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Why Raspberry Pi's New Hire Caused a Social Media Firestorm

vendredi 9 décembre 2022, 23:02 , par Slashdot
An anonymous reader quotes a report from BuzzFeed News: Joe Bowser is a computer scientist based in Port Moody, British Columbia, who has long loved Raspberry Pis. He uses the low-cost, single-board computers, which were launched in February 2012 by a UK-based company of the same name, for many of his tech projects. Those include linking the Raspberry Pi up to a 3D printer, and using the Pi to run a machine-learning demo. There's one use case that Bowser described as 'the most important': using a Raspberry Pi to identify the use of IMSI catchers -- telephone eavesdropping devices that snoop on phone calls and text messages -- by law enforcement. Protesters opposing new oil pipelines happen to pass by Bowser's house regularly. He thinks cops shouldn't spy on them. So he's trying to help out the protesters using his tech knowledge. To do that, he uses Raspberry Pis. Or more accurately, he did. Bowser has forsworn using the computers ever again. He and many others are expressing their displeasure with the company on social media.

The controversy began yesterday when Raspberry Pi posted an announcement on Twitter and Mastodon: 'We hired a policeman and it's going really great.' The company linked to a laudatory blog post on its website announcing it had hired an ex-police officer, Toby Roberts, as its maker-in-residence. 'I was a Technical Surveillance Officer for 15 years, so I built stuff to hide video, audio, and other covert gear,' Roberts is quoted as saying in the post. 'You really don't want your sensitive police equipment discovered, so I'd disguise it as something else, like a piece of street furniture or a household item. The variety of tools and equipment I used then really shaped what I do today.' A subsection of the Raspberry Pi community expressed concern about the blase way the company presented intrusive covert surveillance. (The news caused particular ire on Mastodon, leading some to describe Roberts as the burgeoning social media platform's first 'main character.')

Liz Upton, Raspberry Pi's cofounder and chief marketing officer, told BuzzFeed she believes that much of the issue stems not from the hiring of the former police officer who admitted to using Raspberry Pis for covert surveillance, but instead from a picture the account posted to Mastodon a day earlier showing pigs in blankets. 'We didn't put a content warning on it, because we don't put a content warning on meat,' Upton said. 'There were quite a few people who tried to start dogpiling on that.' She also claimed that part of the vitriolic response could be because Raspberry Pi is struggling with supply chain difficulties at present, and people 'were already cross.' 'I think what we're looking at is a dogpile that's being organized somewhere,' Upton said. 'There's obviously a Discord or a forum somewhere.' She did not provide evidence to support that claim. 'I don't think this is organic, but it's very unpleasant, and extraordinarily unpleasant for the people involved,' she said. Upton claimed both Roberts and Raspberry Pi's social media manager have been doxxed and received death threats. 'I am disgusted that [Raspberry Pi's] official post on Toby Roberts' hiring promotes his use of their products to surveil individuals without their consent,' Matt Lewis, a Denver-based site reliability engineer, wrote via Twitter DM. 'In my eyes, this behavior is completely unethical and the work Toby has done for 15 years is indefensible. I'm also upset that they have chosen to double down on this position against the community outrage.'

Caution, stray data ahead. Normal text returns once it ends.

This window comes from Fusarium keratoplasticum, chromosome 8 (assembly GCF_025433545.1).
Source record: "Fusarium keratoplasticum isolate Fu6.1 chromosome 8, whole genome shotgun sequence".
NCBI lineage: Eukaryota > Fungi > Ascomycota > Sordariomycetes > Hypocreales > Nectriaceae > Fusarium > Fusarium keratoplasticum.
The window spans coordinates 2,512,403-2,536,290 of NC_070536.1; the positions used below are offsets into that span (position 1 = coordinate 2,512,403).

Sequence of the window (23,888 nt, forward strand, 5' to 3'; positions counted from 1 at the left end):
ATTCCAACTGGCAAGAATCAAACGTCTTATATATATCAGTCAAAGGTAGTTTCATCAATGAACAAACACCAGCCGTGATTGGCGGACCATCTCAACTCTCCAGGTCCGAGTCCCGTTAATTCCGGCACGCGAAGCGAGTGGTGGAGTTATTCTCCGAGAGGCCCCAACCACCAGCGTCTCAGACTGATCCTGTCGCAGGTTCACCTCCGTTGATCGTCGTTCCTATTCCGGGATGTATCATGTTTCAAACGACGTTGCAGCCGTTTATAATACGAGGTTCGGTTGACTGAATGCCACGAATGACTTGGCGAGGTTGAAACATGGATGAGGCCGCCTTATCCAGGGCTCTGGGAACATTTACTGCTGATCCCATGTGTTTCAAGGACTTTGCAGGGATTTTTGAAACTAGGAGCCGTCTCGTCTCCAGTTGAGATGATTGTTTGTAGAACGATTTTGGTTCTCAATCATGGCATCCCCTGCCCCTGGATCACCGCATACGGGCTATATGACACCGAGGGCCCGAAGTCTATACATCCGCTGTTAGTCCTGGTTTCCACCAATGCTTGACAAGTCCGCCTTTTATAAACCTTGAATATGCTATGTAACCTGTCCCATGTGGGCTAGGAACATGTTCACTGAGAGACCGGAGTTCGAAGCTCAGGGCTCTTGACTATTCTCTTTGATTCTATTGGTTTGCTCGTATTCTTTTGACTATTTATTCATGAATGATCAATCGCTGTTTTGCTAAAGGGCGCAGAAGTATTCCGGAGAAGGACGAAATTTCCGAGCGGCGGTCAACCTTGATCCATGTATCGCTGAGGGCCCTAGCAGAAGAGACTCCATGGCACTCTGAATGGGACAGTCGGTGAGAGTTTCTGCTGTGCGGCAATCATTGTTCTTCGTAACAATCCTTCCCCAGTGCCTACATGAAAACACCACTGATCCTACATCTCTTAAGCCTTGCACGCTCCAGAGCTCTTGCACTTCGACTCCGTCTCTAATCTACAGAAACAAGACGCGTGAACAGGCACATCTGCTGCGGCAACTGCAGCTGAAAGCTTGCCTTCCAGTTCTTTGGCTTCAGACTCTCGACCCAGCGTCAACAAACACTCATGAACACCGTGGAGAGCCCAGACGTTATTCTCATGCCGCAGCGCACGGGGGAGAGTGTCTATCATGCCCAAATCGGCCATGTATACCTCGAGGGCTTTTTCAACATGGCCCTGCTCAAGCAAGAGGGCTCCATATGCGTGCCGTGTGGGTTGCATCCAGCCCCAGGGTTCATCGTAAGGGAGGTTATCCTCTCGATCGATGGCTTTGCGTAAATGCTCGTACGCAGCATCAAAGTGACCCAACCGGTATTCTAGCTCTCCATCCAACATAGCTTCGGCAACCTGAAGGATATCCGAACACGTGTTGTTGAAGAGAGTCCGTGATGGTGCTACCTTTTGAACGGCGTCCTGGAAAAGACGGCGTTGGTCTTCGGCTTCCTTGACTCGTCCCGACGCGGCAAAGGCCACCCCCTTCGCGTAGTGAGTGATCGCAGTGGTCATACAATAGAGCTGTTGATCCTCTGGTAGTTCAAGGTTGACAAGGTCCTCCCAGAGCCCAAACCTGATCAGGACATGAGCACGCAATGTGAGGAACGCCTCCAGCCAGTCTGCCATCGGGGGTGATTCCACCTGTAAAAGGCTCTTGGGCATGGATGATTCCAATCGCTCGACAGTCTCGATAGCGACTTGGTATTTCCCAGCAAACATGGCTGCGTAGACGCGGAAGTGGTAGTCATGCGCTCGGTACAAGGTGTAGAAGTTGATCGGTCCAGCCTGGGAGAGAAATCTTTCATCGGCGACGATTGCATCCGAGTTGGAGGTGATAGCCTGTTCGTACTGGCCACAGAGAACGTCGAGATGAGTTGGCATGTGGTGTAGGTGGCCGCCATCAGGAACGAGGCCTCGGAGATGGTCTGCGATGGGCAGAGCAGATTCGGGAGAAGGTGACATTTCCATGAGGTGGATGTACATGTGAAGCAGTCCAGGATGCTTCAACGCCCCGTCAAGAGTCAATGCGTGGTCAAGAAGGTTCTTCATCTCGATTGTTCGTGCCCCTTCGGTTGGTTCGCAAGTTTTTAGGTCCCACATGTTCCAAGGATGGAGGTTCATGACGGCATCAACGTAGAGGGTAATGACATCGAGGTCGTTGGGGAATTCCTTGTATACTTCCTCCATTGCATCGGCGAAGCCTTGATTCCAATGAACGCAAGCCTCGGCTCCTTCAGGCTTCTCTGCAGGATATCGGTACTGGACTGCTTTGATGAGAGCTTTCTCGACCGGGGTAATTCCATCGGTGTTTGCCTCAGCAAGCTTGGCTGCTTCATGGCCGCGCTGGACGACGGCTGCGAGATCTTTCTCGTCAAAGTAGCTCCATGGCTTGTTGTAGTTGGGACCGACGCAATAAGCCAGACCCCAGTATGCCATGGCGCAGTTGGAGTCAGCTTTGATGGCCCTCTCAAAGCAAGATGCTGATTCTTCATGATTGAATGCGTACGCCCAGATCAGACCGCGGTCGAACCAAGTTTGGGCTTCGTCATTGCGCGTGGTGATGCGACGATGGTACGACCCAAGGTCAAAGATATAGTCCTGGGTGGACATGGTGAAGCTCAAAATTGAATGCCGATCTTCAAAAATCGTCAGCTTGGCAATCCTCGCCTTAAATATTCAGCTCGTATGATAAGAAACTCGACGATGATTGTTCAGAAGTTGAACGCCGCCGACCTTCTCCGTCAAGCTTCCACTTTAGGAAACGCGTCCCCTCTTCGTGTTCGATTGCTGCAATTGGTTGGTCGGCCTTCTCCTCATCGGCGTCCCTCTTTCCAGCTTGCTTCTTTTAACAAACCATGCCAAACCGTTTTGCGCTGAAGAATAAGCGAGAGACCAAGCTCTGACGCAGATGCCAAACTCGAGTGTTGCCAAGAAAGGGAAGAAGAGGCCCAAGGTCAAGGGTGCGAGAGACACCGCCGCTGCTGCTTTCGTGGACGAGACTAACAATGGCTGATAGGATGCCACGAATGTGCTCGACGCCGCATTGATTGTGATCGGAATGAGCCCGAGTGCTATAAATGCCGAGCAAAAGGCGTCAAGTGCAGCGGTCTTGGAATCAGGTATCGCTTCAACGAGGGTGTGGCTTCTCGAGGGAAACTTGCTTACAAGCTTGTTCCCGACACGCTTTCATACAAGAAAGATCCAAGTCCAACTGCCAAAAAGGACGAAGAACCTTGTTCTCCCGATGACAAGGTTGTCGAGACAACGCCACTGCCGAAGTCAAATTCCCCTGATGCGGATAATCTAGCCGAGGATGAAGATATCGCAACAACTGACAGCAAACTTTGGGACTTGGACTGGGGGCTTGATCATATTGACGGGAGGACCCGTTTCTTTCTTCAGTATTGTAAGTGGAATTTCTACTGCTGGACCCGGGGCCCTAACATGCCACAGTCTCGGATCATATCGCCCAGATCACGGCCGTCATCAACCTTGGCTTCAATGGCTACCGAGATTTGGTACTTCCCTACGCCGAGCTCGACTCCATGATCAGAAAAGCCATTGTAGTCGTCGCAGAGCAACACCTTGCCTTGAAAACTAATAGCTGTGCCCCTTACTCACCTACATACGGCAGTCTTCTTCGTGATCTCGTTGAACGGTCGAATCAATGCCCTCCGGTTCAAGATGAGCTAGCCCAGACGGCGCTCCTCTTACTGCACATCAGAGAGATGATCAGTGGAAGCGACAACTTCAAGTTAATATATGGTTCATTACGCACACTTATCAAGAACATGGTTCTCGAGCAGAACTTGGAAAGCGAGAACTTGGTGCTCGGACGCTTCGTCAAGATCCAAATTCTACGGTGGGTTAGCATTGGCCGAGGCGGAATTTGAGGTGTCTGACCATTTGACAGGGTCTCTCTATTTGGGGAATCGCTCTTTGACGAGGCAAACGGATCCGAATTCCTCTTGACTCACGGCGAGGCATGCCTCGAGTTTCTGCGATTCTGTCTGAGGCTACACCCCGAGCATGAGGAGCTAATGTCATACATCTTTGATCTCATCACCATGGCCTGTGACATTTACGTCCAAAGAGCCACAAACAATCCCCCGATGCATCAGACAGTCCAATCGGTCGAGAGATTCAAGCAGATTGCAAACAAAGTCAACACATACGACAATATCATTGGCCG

'I think this event will mark a turning point in the organization's reputation,' added Wikipedia consultant Pete Forsyth in a Twitter DM. 'It's hard to see how they can recover the trust they seem to have almost willfully dismantled today.'

Not everyone is downbeat about the future of the company. University of Surrey cybersecurity professor Alan Woodward called Roberts an 'interesting hire' for Raspberry Pi. 'His previous uses of the Pi shows just what a versatile device it is: I'm sure he's not the only one using the smallest variants to make covert devices,' Woodward said. 'You find that you have to be very creative to build these types of covert devices, so hopefully he can now bring that to his new role, for a wider variety of applications.'

'It's not as if he is going to corrupt any of the Pis -- like all technology, it has some uses some people will object to,' he said. Rather, Woodward believes 'the loudest objectors are taking it a bit far. Maybe they could look at it as a glass-half-full situation: Think of the unusual innovations he might bring.'

Read more of this story at Slashdot.

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